Karen Luyckx

Basque Country, Spain

I came to the course thanks to the recommendation of a friend just at the time we were able to finally buy the land we had always dreamed of. I thought the course would be useful in giving me a structure and framework to make a good plan for the site that fits with my values.

Now I simply cannot imagine how I could have done a proper site analysis and design without the course.
There is a huge wealth of input through the course materials (thankfully we can look at them afterwards as there is simply too much to take on board).

Even more valuable is the feedback, advice and encouragement provided by Javan specific to our situation. For example, thanks to Javan, the water analysis and water system design is a lot more thorough and incorporates elements we wouldn’t have considered otherwise.

Javan also supported me in thinking through the establishment phase of the food forest, and clarifying the important role animals can play to help prepare our site and build the soil where it is quite eroded.

One thing to bear in mind if you are thinking of doing the course in the 10-week timeframe: it is very intensive, you will feel as if you are eating, breathing and walking permaculture non-stop. If this is too much, you can switch to the more extended version. Finally, having the opportunity to follow the analysis and design process of some incredibly committed people with amazing visions and interesting sites throughout the world has been a true privilege and has added even more to the learning.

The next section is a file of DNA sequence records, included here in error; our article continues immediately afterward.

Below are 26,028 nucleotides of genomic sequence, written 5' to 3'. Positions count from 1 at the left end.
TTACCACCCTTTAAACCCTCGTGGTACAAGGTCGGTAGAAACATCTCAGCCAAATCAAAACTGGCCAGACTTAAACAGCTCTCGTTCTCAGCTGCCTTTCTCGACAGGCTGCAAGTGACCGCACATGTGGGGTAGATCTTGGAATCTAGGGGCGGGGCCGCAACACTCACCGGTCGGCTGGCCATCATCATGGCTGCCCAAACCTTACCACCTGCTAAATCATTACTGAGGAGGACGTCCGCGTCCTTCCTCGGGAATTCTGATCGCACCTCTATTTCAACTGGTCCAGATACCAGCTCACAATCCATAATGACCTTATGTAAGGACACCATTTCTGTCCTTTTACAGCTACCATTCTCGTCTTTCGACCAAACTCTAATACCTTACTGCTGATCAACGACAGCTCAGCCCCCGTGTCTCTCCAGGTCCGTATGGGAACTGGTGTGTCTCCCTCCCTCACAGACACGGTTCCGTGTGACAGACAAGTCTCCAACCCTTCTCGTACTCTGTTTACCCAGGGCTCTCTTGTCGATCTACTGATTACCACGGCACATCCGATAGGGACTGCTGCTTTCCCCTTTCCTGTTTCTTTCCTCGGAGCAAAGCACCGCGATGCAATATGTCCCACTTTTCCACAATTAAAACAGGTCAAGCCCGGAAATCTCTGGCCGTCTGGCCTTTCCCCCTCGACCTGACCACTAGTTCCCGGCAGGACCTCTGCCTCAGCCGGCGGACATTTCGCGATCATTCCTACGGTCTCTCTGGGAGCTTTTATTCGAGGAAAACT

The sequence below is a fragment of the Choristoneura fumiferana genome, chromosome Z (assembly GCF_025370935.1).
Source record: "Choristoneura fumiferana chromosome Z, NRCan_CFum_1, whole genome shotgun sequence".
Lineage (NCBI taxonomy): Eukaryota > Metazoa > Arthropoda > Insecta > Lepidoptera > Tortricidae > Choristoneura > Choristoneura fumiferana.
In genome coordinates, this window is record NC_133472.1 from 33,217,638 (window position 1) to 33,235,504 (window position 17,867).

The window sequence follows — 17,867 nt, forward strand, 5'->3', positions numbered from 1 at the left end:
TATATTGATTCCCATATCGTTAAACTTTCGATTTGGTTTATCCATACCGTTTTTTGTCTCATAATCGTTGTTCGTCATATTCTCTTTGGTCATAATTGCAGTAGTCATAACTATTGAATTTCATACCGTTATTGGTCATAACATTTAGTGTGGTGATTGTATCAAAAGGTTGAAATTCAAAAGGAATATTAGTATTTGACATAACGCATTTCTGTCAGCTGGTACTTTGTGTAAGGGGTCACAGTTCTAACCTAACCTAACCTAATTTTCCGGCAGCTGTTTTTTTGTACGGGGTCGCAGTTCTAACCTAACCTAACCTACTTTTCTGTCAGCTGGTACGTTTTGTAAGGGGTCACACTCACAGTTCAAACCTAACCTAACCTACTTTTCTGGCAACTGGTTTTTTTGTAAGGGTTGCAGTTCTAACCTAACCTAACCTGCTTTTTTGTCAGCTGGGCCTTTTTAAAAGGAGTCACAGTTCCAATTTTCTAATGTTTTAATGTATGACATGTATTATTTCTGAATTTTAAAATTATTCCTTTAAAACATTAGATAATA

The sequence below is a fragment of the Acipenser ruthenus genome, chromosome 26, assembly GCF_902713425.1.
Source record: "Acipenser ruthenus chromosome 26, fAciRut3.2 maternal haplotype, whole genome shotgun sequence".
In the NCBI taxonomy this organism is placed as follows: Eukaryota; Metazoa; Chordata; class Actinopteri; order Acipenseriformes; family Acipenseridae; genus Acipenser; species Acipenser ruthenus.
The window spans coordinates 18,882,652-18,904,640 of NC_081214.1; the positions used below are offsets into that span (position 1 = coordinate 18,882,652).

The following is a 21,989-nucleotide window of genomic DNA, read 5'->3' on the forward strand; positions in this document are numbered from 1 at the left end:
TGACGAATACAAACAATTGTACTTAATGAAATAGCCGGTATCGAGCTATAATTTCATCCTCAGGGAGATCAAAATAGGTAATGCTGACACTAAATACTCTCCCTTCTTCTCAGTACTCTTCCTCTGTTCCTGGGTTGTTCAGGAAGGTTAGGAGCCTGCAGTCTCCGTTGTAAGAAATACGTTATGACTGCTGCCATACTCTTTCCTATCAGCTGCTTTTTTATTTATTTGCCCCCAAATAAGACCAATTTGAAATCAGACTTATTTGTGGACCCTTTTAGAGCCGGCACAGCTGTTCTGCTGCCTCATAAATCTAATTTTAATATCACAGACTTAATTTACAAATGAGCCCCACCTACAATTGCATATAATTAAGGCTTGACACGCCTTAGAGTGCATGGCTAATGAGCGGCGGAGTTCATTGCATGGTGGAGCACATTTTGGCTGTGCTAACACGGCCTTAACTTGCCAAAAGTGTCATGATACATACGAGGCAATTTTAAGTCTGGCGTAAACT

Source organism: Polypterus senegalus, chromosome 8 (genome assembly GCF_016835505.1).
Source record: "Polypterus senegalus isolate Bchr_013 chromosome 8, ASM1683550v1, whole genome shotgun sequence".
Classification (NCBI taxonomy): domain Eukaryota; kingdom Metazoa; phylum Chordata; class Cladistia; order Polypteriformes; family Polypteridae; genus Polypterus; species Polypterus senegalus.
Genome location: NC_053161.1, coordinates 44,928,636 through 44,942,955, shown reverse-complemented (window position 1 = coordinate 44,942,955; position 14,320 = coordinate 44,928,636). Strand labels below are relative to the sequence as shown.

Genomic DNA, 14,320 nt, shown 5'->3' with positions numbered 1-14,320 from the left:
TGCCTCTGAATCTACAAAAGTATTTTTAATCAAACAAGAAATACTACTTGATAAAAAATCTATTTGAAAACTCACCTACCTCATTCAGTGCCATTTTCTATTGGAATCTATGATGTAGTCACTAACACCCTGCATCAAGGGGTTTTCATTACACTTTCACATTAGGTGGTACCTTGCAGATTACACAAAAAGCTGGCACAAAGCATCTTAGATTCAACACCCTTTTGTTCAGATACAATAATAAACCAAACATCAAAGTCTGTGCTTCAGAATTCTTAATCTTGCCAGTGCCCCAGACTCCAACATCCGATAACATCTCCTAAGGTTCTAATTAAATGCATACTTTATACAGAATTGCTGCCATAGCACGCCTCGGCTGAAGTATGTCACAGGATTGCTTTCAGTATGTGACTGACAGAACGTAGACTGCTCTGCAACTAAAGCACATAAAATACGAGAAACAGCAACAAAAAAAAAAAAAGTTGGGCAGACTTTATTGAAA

Many thanks again Javan. I’ve no doubt that all the instructors are amazing, but can’t help feeling very lucky we got you!

Education, OSU PDC Student, PDC Student








Julianne King

Public Servant - Canada
I was a student of yours when I took Verge’s PDC course in 2015 in Invermere. I owe you a huge thank you for the wisdom you brought to that course – it left a lasting impression on me!
I’ve gotten a lot of mileage out of the Holistic Management and Life Design tools and frameworks. I’ve refined my personal holistic context and kept it relevant, and I’ve used the HM framework for project management too.
I see the most valuable aspects of the context work to be 1. the innovative holistic “framework” approach that differs from both linear project management tools and typical self-help programs or practices, 2. doing visioning work without setting specific goals or making decisions, 3. the testing questions that make the context operational (praxis, if you will), 4. having an approach that scales well and is transferable/adaptable to almost any “project”. This is how I see the value and this is how I’ve explained it to my friends. From what I’ve heard so far, they agree that these things are uniquely valuable. One friend said that the fact that the HM approach isn’t Oprah’s or Wayne Dyer’s thing but is a tool designed and taught by many permaculturists was significant for them and helped them put faith in the utility and effectiveness of HM. I thought that was interesting. Overall, I think that (as with so many things) you get out of it what you put into it, and you can’t expect HM to do the work for you, which is to say, it’s not easy, but it’s worth it.
Life Design, Life Design for Permaculture, PDC Student